java:S1118 causes problems with code coverage in quality gate

Hi,

our developers reported this problem:
a utility class did not have a private constructor, so the rule
java:S1118 “Utility classes should not have public constructors” brought up an issue.

But after fixing this issue the quality gate failed again because of insufficient code coverage - the condition
has 80% code coverage.

2024-01-26_16h55_57

The Maven build uses Jacoco 0.8.7 and Jacoco 0.8.0 implemented several filters, including

SonarJava was updated using Jacoco 0.8.0 in 2018 already
https://sonarsource.atlassian.net/browse/SONARJAVA-2608

It doesn’t make sense to have tests for private empty constructors and given the facts above,
this should not have happened.

They used a @Generated annotation to get rid of the problem, but it doesn’t feel right and jacoco github

has also

Remark: A Generated annotation should only be used for code actually generated by compilers or tools, never for manual exclusion.

What went wrong, is it a bug in Jacoco or in Sonarqube ?
Has anyone else similar problems ?

Gilbert

As long as a file is present in a coverage report, the coverage report is 100% responsible for reporting what lines of that file can be covered by code. Since I can see a little bit of code being covered in that file, this means JaCoCo has decided the line can be covered by code. SonarQube has fully delegated that to the JaCoCo report. :slight_smile:

So I suggest raising an issue with JaCoCo.

OK, we’ve found the reason.
The Jacoco filter “Private empty constructors that do not have arguments” means

public class VsnrUtils() {
  
}

BUT the compliant example of java:S1118 “Utility classes should not have public constructors” has

Means the developers have used the example in the Sonarqube rule description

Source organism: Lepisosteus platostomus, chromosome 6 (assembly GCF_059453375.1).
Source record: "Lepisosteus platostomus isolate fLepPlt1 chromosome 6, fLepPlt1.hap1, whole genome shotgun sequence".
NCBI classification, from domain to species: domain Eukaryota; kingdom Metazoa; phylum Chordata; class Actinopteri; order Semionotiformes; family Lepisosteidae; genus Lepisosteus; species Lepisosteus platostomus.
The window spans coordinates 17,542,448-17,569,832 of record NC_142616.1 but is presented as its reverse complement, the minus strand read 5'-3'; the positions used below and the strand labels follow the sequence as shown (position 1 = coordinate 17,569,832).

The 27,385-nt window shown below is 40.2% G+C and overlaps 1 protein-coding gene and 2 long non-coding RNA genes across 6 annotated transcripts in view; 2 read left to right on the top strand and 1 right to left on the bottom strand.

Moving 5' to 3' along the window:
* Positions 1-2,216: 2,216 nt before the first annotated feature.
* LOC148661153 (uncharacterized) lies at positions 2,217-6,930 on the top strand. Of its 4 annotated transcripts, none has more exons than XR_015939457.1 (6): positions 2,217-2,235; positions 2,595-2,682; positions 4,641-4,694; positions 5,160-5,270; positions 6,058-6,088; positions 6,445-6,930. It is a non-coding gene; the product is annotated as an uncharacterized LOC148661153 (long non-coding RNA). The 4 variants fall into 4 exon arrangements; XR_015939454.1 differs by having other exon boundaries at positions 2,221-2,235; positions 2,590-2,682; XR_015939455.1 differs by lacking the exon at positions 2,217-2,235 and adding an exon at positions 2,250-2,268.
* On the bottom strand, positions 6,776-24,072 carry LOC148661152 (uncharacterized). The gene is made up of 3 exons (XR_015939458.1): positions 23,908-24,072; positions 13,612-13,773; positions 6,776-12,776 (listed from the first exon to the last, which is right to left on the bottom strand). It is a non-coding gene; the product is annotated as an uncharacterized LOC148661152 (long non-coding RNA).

public class VsnrUtils() {
  throw new IllegalStateException();
}

and Jacoco complained. Simply deleting the throws fixed the issue with Jacoco.

The rule description should be corrected.

Hello @Rebse,

Thanks for your message. I think this situation might be confusing. However, when I looked a bit closer, I felt the rule’s Compliant example does make sense.

There’s a difference between having an empty private constructor and a private constructor throwing an Exception. In the first case, we want to restrict the ability to create a class only inside a class itself. It could be when you want to use a factory method or implement some sort of IoC. So you still want to have a constructor but its visibility should be private. So technically there could still be created instances of the class.

In the case of Utility classes, the story is different. You don’t want the instances of that class at all. To implement this restriction, an exception should be thrown. And this is actually what the rule is about.

So now we have a problem, There’s a piece of code that makes sense, but is impossible to cover with tests.

Unfortunately, this happens sometimes, as tools are not perfect. Sometimes we have to accept the low code coverage. And sadly, there’s no such functionality either in JaCoCo or SonarQube as “accept/ignore Code coverage”.

In your case, I would think of a few things:

  • Ask JaCoCo if they can filter out your case too or at least open this discussion
  • In our team, we usually can accept lower coverage and still can merge if the coverage on the new code after the merge still satisfies the requirement. We often put comments explaining why some lines of code are impossible to cover.

Finally, I would love to avoid changing the rule just because some lines are impossible to cover. However, I truly understand your pain point (we have similar situations from time to time), so we’ll think what we can do, so you have a better User experience.

Best,
Margarita

Hi @Margarita_Nedzelska ,

of course you’re right, as throwing an execption is known/best practice - used that myself.
I’ve created an issue at JaCoCo github

Maybe you can vote for it, thanks.

Gilbert

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